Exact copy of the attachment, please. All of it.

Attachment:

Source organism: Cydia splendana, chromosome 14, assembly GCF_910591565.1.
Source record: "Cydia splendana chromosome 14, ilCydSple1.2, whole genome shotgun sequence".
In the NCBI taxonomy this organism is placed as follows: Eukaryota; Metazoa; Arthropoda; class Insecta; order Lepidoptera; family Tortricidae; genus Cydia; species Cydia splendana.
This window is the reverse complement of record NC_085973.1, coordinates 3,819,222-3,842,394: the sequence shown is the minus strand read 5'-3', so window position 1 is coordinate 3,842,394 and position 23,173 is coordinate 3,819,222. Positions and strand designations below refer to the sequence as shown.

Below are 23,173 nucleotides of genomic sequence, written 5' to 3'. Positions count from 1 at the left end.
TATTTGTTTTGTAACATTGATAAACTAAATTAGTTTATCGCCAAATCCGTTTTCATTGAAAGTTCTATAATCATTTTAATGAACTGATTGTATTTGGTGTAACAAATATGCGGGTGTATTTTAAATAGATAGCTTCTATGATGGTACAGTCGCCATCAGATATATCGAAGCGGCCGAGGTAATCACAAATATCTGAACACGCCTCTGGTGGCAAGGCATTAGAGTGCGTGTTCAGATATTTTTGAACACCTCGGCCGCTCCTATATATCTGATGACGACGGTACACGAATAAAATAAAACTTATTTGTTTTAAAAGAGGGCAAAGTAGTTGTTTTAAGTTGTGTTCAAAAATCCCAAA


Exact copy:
Source organism: Cydia splendana, chromosome 14, assembly GCF_910591565.1.
Source record: "Cydia splendana chromosome 14, ilCydSple1.2, whole genome shotgun sequence".
In the NCBI taxonomy this organism is placed as follows: Eukaryota; Metazoa; Arthropoda; class Insecta; order Lepidoptera; family Tortricidae; genus Cydia; species Cydia splendana.
This window is the reverse complement of record NC_085973.1, coordinates 3,819,222-3,842,394: the sequence shown is the minus strand read 5'-3', so window position 1 is coordinate 3,842,394 and position 23,173 is coordinate 3,819,222. Positions and strand designations below refer to the sequence as shown.

Below are 23,173 nucleotides of genomic sequence, written 5' to 3'. Positions count from 1 at the left end.
TATTTGTTTTGTAACATTGATAAACTAAATTAGTTTATCGCCAAATCCGTTTTCATTGAAAGTTCTATAATCATTTTAATGAACTGATTGTATTTGGTGTAACAAATATGCGGGTGTATTTTAAATAGATAGCTTCTATGATGGTACAGTCGCCATCAGATATATCGAAGCGGCCGAGGTAATCACAAATATCTGAACACGCCTCTGGTGGCAAGGCATTAGAGTGCGTGTTCAGATATTTTTGAACACCTCGGCCGCTCCTATATATCTGATGACGACGGTACACGAATAAAATAAAACTTATTTGTTTTAAAAGAGGGCAAAGTAGTTGTTTTAAGTTGTGTTCAAAAATCCCAAA